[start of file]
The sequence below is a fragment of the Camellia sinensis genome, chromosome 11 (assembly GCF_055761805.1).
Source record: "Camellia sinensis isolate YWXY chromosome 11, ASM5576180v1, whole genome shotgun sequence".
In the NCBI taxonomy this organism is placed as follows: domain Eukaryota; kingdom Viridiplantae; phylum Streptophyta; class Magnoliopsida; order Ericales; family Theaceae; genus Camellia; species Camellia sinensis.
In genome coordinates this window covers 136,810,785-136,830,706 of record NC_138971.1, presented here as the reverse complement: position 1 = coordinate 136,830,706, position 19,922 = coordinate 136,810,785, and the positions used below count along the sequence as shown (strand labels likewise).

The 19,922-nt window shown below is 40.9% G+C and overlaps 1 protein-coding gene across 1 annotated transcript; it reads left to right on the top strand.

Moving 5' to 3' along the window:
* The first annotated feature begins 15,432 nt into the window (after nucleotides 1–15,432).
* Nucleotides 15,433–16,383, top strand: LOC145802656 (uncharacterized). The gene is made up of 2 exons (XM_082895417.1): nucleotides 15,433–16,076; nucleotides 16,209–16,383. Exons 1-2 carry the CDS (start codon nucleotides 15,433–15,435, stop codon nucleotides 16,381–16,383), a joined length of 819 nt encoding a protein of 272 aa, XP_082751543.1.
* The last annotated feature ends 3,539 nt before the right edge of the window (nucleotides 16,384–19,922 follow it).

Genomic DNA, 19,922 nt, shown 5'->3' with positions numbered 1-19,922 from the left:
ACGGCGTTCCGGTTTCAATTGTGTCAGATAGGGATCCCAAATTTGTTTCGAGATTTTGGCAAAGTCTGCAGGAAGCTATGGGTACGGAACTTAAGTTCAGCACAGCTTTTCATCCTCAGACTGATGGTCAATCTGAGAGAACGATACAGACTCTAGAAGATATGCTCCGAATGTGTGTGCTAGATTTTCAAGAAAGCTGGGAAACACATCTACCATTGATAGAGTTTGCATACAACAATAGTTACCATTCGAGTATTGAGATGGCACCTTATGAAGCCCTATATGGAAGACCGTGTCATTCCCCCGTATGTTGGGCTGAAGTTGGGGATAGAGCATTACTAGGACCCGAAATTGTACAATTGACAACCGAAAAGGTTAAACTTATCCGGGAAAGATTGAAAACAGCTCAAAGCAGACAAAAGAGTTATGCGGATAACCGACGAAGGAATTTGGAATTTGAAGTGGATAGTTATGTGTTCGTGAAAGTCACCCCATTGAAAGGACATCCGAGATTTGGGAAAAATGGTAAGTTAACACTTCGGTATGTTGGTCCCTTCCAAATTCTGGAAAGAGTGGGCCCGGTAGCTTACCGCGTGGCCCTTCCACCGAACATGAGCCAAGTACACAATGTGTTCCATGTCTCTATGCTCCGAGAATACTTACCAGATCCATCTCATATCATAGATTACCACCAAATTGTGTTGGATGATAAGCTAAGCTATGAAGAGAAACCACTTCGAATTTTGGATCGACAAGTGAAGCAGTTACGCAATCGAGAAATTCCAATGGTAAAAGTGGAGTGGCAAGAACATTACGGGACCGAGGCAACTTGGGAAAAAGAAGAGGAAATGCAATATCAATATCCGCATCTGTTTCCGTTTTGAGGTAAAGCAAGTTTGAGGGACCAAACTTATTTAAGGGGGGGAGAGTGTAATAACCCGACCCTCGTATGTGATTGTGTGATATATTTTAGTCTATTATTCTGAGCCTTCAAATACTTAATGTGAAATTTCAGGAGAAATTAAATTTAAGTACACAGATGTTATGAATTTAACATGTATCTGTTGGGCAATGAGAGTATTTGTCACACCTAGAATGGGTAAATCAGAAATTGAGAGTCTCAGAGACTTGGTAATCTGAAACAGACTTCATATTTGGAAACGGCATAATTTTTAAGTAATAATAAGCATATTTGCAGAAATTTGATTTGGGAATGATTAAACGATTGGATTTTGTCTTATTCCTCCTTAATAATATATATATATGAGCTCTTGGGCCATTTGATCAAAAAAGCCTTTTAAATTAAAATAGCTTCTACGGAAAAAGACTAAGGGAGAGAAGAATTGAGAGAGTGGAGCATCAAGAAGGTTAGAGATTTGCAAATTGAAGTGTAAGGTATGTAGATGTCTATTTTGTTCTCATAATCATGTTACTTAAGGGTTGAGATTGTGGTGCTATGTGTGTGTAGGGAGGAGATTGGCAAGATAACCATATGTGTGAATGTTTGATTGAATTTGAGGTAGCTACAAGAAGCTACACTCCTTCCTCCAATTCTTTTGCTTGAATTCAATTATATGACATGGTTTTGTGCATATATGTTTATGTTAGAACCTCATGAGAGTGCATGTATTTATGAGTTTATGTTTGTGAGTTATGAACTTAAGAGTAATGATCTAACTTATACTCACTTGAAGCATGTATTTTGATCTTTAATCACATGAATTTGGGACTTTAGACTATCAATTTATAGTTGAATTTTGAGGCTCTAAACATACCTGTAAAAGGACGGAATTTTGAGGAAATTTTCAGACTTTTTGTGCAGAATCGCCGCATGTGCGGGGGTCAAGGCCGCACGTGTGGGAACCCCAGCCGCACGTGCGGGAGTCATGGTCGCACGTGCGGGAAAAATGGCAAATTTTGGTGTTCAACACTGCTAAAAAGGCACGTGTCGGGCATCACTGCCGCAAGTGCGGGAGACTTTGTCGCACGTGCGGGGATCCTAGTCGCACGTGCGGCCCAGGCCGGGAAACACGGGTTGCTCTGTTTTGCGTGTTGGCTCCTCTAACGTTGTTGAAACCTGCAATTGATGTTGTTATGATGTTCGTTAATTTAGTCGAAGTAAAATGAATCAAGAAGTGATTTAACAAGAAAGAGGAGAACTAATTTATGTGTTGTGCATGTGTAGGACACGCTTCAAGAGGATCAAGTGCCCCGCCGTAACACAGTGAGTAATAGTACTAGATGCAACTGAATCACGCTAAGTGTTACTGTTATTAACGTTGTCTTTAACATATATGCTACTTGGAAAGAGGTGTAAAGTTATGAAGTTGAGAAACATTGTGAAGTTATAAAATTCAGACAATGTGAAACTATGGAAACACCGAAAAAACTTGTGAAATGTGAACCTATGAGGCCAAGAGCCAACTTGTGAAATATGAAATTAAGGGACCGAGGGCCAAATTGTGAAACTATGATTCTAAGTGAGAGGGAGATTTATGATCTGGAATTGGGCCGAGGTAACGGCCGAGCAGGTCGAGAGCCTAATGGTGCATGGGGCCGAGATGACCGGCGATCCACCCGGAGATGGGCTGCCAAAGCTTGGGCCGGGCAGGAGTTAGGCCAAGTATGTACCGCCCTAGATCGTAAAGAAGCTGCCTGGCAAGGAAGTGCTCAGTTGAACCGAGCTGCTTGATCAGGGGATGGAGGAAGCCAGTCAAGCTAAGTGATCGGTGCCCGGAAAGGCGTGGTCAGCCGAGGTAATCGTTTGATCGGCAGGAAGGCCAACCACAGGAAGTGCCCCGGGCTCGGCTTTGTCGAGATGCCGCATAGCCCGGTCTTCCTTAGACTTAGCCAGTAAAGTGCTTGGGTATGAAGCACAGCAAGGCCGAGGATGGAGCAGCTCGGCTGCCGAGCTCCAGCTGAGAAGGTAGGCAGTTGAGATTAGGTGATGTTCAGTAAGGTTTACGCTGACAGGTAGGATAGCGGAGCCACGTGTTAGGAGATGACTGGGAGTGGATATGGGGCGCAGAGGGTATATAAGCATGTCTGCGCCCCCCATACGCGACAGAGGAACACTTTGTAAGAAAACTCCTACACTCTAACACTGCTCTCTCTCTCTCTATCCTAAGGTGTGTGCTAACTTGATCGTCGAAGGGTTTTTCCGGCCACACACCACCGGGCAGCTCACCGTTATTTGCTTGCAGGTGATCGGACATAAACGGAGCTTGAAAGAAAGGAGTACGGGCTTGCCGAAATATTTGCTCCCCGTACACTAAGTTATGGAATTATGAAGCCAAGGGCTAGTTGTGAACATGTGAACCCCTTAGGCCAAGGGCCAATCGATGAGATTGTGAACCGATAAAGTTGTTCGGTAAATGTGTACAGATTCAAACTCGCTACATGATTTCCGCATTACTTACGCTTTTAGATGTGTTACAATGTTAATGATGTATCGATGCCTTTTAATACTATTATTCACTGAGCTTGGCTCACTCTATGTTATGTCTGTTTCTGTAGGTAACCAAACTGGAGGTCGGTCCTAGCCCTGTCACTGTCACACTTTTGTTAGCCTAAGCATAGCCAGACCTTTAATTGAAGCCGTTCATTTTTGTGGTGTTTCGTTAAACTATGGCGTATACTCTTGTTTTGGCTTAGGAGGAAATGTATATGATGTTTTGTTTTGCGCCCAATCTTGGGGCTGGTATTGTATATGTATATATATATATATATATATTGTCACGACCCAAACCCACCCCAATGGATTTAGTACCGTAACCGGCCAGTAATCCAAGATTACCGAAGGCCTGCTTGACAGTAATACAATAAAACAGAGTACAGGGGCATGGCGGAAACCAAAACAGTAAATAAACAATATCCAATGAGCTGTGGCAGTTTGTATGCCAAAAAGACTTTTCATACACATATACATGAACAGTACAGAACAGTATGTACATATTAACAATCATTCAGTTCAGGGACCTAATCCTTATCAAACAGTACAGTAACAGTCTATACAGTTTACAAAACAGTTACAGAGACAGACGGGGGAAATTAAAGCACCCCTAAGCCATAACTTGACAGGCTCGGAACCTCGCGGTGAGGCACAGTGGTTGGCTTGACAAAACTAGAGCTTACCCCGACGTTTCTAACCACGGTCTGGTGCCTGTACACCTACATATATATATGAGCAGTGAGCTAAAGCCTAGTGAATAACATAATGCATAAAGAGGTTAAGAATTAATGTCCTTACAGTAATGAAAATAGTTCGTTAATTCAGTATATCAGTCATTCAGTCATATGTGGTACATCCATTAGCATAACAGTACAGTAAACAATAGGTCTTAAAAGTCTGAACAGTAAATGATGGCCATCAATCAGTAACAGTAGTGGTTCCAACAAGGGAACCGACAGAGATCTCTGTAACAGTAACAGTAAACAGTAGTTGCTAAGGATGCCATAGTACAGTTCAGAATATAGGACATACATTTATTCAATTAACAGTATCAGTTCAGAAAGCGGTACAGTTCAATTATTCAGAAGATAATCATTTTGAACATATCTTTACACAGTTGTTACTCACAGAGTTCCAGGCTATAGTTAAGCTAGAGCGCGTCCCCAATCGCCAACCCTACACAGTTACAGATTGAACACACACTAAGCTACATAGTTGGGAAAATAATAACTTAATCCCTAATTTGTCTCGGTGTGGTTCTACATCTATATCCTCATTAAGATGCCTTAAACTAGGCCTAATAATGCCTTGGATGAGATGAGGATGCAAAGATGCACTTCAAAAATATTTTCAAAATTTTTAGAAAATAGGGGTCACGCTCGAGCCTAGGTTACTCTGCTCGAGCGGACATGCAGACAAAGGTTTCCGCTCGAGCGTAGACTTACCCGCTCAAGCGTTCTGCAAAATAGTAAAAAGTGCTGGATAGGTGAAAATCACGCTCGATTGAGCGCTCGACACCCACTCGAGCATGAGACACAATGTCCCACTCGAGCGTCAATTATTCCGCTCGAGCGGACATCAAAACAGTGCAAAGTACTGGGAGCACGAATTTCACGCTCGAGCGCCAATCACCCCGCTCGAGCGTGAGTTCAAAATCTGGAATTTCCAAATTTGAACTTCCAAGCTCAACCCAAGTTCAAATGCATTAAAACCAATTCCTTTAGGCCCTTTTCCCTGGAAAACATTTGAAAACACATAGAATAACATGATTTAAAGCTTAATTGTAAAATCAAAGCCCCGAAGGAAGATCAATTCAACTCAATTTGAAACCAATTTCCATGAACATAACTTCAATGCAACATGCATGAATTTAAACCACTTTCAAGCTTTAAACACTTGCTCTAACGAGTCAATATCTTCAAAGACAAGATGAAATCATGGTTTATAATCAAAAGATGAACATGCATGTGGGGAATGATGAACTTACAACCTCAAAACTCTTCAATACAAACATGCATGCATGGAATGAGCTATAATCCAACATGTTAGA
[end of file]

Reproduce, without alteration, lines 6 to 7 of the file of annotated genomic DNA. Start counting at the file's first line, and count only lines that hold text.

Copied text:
Moving 5' to 3' along the window:
* The first annotated feature begins 15,432 nt into the window (after nucleotides 1–15,432).